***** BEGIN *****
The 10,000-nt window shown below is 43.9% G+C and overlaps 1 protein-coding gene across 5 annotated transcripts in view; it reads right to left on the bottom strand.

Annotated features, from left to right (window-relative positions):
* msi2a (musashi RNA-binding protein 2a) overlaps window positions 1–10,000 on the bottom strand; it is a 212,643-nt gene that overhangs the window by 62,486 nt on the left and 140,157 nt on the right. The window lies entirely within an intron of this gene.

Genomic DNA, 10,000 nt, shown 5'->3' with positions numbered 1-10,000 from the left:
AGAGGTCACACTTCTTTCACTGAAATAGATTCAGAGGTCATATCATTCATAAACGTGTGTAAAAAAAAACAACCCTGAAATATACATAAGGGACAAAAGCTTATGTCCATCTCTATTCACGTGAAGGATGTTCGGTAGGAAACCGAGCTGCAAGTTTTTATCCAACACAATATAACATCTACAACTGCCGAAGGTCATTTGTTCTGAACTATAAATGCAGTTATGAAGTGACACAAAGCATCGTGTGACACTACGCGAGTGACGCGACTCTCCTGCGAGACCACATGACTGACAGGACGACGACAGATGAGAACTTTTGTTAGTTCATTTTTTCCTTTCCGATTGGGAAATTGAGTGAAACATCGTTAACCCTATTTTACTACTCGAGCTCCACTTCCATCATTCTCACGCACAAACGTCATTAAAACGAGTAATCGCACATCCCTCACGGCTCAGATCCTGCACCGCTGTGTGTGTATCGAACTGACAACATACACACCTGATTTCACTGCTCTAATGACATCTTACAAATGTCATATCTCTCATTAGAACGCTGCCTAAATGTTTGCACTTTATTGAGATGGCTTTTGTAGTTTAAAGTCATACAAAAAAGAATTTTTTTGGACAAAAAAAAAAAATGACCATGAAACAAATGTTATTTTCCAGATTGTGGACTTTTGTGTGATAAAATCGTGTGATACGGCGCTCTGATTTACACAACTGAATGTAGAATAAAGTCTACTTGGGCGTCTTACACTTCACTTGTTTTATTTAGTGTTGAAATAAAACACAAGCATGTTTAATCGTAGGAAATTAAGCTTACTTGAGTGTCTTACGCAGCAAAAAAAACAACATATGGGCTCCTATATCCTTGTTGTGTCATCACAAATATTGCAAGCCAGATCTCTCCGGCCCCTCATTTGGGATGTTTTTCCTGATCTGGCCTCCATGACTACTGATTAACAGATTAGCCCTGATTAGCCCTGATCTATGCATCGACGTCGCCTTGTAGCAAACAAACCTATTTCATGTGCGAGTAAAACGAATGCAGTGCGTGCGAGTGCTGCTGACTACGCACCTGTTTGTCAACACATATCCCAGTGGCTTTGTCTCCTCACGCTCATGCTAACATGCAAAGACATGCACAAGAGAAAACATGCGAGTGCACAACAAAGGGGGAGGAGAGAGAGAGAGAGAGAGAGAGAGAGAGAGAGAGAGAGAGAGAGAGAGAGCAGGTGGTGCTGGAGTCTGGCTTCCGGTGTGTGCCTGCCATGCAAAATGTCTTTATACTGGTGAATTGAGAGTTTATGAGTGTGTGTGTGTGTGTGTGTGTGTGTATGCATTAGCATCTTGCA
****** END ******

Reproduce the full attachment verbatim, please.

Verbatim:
The 10,000-nt window shown below is 43.9% G+C and overlaps 1 protein-coding gene across 5 annotated transcripts in view; it reads right to left on the bottom strand.

Annotated features, from left to right (window-relative positions):
* msi2a (musashi RNA-binding protein 2a) overlaps window positions 1–10,000 on the bottom strand; it is a 212,643-nt gene that overhangs the window by 62,486 nt on the left and 140,157 nt on the right. The window lies entirely within an intron of this gene.

Genomic DNA, 10,000 nt, shown 5'->3' with positions numbered 1-10,000 from the left:
AGAGGTCACACTTCTTTCACTGAAATAGATTCAGAGGTCATATCATTCATAAACGTGTGTAAAAAAAAACAACCCTGAAATATACATAAGGGACAAAAGCTTATGTCCATCTCTATTCACGTGAAGGATGTTCGGTAGGAAACCGAGCTGCAAGTTTTTATCCAACACAATATAACATCTACAACTGCCGAAGGTCATTTGTTCTGAACTATAAATGCAGTTATGAAGTGACACAAAGCATCGTGTGACACTACGCGAGTGACGCGACTCTCCTGCGAGACCACATGACTGACAGGACGACGACAGATGAGAACTTTTGTTAGTTCATTTTTTCCTTTCCGATTGGGAAATTGAGTGAAACATCGTTAACCCTATTTTACTACTCGAGCTCCACTTCCATCATTCTCACGCACAAACGTCATTAAAACGAGTAATCGCACATCCCTCACGGCTCAGATCCTGCACCGCTGTGTGTGTATCGAACTGACAACATACACACCTGATTTCACTGCTCTAATGACATCTTACAAATGTCATATCTCTCATTAGAACGCTGCCTAAATGTTTGCACTTTATTGAGATGGCTTTTGTAGTTTAAAGTCATACAAAAAAGAATTTTTTTGGACAAAAAAAAAAAATGACCATGAAACAAATGTTATTTTCCAGATTGTGGACTTTTGTGTGATAAAATCGTGTGATACGGCGCTCTGATTTACACAACTGAATGTAGAATAAAGTCTACTTGGGCGTCTTACACTTCACTTGTTTTATTTAGTGTTGAAATAAAACACAAGCATGTTTAATCGTAGGAAATTAAGCTTACTTGAGTGTCTTACGCAGCAAAAAAAACAACATATGGGCTCCTATATCCTTGTTGTGTCATCACAAATATTGCAAGCCAGATCTCTCCGGCCCCTCATTTGGGATGTTTTTCCTGATCTGGCCTCCATGACTACTGATTAACAGATTAGCCCTGATTAGCCCTGATCTATGCATCGACGTCGCCTTGTAGCAAACAAACCTATTTCATGTGCGAGTAAAACGAATGCAGTGCGTGCGAGTGCTGCTGACTACGCACCTGTTTGTCAACACATATCCCAGTGGCTTTGTCTCCTCACGCTCATGCTAACATGCAAAGACATGCACAAGAGAAAACATGCGAGTGCACAACAAAGGGGGAGGAGAGAGAGAGAGAGAGAGAGAGAGAGAGAGAGAGAGAGAGAGAGAGAGAGCAGGTGGTGCTGGAGTCTGGCTTCCGGTGTGTGCCTGCCATGCAAAATGTCTTTATACTGGTGAATTGAGAGTTTATGAGTGTGTGTGTGTGTGTGTGTGTGTGTATGCATTAGCATCTTGCA